Liberals and conservatives are butting heads over President Obama's recess appointment of Dr. Donald Berwick to oversee Medicare and Medicaid, taking very different positions on whether Berwick qualifies as a "radical" and whether Mr. Obama is justified in bypassing Senate confirmation of the appointment.
As head of the Centers for Medicare and Medicaid Services (CMS), Berwick will be responsible for the large entitlement programs and will also play a critical role in steering the enactment of Mr. Obama's new health care reforms. The debate over Berwick's recess appointment makes clear what the White House knew all too well -- Berwick may not have survived the Senate confirmation process, which would have turned into a proxy debate over health care reform.
"There's no time to waste with Washington game-playing," White House Communications Director Dan Pfeiffer wrote on the White House blog.
Senate Minority Leader Mitch McConnell (R-Ky.) and other Republicans contend the White House wants to muzzle any debate over Berwick's views.
"As if shoving a trillion dollar government takeover of health care down the throat of a disapproving American public wasn't enough, apparently the Obama Administration intends to arrogantly circumvent the American people yet again by recess appointing one of the most prominent advocates of rationed health care to implement their national plan," McConnell said in a statement. "Democrats haven't scheduled so much as a committee hearing for Donald Berwick but the mere possibility of allowing the American people the opportunity to hear what he intends to do with their health care is evidently reason enough for this Administration to sneak him through without public scrutiny."
Republicans are largely concerned with comments Berwick has made with respect to health care "rationing" -- a contentious issue during last year health care reform debate.
Berwick -- a pediatrician, Harvard University professor and leader of a health care nonprofit organization -- told an interviewer last year, "The decision is not whether or not we will ration care - the decision is whether we will ration with our eyes open. And right now, we are doing it blindly."CBSNews.com Special Report: Health Care
Republican Sen. John Barrasso of Wyoming in a statement blasted Berwick as "a self-professed supporter of rationing health care" and complained, "He won't even have to explain his views to the American people in a Congressional hearing. Once again, President Obama has made a mockery of his pledge to be accountable and transparent."
Added Sarah Palin on Twitter, "Press Corps-pls do your job as Obama sneaks in Berwick appt;pls cover his mission:socialized healthcare&rationing based on'quality of life.'"
Supporters of the appointment say Berwick simply wants to add more transparency to the health care system.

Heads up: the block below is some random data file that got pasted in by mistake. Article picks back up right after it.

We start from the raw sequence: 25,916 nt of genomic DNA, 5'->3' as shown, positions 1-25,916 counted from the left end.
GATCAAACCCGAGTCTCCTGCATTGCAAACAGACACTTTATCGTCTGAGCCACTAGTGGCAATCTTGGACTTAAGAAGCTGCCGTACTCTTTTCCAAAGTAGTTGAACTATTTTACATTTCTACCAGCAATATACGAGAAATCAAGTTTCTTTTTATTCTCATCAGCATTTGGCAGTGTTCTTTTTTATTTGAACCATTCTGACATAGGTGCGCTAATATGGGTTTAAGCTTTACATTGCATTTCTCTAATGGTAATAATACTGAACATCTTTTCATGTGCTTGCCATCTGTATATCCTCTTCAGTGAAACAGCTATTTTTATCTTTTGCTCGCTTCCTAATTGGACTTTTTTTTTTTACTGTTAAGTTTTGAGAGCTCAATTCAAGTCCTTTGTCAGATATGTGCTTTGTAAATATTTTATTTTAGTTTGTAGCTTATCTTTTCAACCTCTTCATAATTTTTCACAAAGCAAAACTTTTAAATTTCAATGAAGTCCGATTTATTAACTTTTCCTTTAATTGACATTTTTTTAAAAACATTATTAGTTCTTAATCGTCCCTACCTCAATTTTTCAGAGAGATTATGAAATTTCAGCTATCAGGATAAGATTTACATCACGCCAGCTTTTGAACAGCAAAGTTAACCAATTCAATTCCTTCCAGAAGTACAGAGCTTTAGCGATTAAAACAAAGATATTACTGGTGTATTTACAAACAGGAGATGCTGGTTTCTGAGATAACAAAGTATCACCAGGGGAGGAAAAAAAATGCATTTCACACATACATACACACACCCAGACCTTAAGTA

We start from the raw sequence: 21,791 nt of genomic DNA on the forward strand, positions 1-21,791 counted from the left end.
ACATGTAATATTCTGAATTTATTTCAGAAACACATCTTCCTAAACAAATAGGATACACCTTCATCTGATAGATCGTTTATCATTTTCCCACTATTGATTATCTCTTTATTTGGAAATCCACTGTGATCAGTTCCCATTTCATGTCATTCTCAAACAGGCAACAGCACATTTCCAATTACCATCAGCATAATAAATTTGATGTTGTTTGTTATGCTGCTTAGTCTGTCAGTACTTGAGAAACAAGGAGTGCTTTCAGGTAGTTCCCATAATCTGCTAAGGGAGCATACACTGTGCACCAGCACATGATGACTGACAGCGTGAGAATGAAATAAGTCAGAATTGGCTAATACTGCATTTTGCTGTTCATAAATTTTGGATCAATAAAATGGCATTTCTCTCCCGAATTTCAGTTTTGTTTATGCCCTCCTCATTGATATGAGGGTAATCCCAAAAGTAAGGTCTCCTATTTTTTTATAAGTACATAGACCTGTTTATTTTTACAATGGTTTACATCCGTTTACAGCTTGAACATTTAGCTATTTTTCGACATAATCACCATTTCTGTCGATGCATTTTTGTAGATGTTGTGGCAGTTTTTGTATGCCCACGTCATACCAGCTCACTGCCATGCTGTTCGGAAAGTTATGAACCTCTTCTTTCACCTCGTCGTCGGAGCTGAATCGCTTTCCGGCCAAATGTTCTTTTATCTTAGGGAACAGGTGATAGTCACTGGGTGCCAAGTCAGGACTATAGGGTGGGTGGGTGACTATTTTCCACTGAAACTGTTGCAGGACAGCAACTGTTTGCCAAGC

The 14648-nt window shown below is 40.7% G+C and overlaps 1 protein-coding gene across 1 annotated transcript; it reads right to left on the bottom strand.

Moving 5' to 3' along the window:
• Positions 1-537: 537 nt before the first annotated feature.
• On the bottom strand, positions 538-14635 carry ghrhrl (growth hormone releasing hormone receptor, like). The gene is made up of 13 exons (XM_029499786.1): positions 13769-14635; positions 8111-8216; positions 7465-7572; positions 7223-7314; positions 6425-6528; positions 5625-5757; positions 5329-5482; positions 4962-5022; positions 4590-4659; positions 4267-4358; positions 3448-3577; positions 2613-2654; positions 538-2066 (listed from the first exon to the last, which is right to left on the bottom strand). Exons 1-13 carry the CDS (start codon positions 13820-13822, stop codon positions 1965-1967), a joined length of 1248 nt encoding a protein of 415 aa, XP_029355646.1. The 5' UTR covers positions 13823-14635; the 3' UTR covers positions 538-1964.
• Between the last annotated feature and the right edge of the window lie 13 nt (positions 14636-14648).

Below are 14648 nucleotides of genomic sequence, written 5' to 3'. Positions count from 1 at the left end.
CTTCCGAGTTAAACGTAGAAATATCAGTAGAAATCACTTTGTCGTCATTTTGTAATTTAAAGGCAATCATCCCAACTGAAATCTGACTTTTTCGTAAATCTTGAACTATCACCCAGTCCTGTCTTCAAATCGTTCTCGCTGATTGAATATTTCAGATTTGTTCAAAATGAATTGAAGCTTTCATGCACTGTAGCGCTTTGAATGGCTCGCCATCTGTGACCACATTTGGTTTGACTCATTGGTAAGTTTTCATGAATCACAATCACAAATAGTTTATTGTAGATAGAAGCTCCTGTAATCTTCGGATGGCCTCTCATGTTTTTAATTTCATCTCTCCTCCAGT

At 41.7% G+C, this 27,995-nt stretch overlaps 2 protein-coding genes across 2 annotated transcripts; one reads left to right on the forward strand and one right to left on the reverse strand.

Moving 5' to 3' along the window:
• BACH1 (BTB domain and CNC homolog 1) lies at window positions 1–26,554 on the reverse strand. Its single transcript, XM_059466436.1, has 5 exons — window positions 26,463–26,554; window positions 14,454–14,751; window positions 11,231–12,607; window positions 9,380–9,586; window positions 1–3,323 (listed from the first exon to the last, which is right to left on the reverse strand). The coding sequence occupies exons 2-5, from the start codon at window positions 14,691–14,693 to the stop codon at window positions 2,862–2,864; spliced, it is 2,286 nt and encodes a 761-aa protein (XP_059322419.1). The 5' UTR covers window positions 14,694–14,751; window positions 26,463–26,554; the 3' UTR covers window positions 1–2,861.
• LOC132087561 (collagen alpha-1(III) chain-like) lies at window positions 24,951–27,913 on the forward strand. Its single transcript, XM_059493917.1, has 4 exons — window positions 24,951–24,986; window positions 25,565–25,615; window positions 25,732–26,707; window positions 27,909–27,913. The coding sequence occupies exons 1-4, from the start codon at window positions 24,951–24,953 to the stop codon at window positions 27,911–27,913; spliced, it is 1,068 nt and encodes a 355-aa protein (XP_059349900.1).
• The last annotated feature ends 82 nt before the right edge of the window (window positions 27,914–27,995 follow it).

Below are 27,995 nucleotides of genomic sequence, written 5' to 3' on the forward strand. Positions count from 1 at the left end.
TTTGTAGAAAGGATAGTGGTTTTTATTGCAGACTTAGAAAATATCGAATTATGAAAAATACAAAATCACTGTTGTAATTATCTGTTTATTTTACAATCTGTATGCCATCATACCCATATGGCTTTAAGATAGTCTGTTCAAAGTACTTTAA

Ezra Klein, a liberal blogger for the Washington Post, notes that Berwick's statement is no different than a statement from Republican Rep. Paul Ryan of Wisconsin (seen as an up-and-coming leader within the GOP), who said with respect to health care, "Rationing happens today! The question is who will do it?"
Klein points out that Berwick has won praise from people who served for Republican administrations, such as Tom Scully, who served as CMS Director under President George W. Bush.
"He's universally regarded and a thoughtful guy who is not partisan. I think it's more about ... the health care bill," Scully said of Berwick. "You could nominate Gandhi to be head of CMS and that would be controversial right now."
The White House also points to praise for Berwick from Mark McClellan, who also served as CMS Director during the Bush administration: "What happens at CMS in the next few years will determine whether the new legislation actually improves quality and lowers costs. Don [Berwick] has a unique background in both improving care on the ground and thinking about how our nation's health care policies need to be reformed to help make that happen."
Berwick has also drawn support from the American Medical Association, AARP, and the labor union the AFL-CIO.
"There is no better individual than Dr. Berwick to lead the effort to transform our health care system into one that provides every patient with the best possible care at every interaction," AFL-CIO President Richard Trumka said in a statement.
Conservative commentators support the Republican position that a debate over Berwick's positions is imperative.
"Donald Berwick openly wants to destroy the American medical system," writes conservative blogger Erick Erickson. "Berwick has condemned the free market's involvement in medical practice and declared the United States should be more like Britain, where some people die waiting in line for medical treatment. Barack Obama has foisted on the American public radical after radical. Donald Berwick might just be the most dangerous of them all."
Democrats, meanwhile, are complaining that the GOP opposition to presidential nominees like Berwick has gotten out of hand.
"Republican lockstep stalling of Don's nomination was a case study in cynicism and one awful example of how not to govern," Sen. John Kerry (D-Mass.) said in a statement. "Republicans screamed that these federal programs were in trouble, then tried to deny the Administration the capable guy the president had chosen to oversee them. The president did the right thing making this a recess appointment. He wasn't going to let the Republicans thrive in a chaos of their own making."Democratic Sen. Max Baucus on Montana said in a statement he was "troubled" that Berwick's appointment bypassed the Senate confirmation process, which he called "an essential process."
He added, "Despite the recess appointment, I look forward to working with CMS as they implement health reform to deliver the better health care outcomes and lower costs for patients we fought to pass in the landmark health reform law."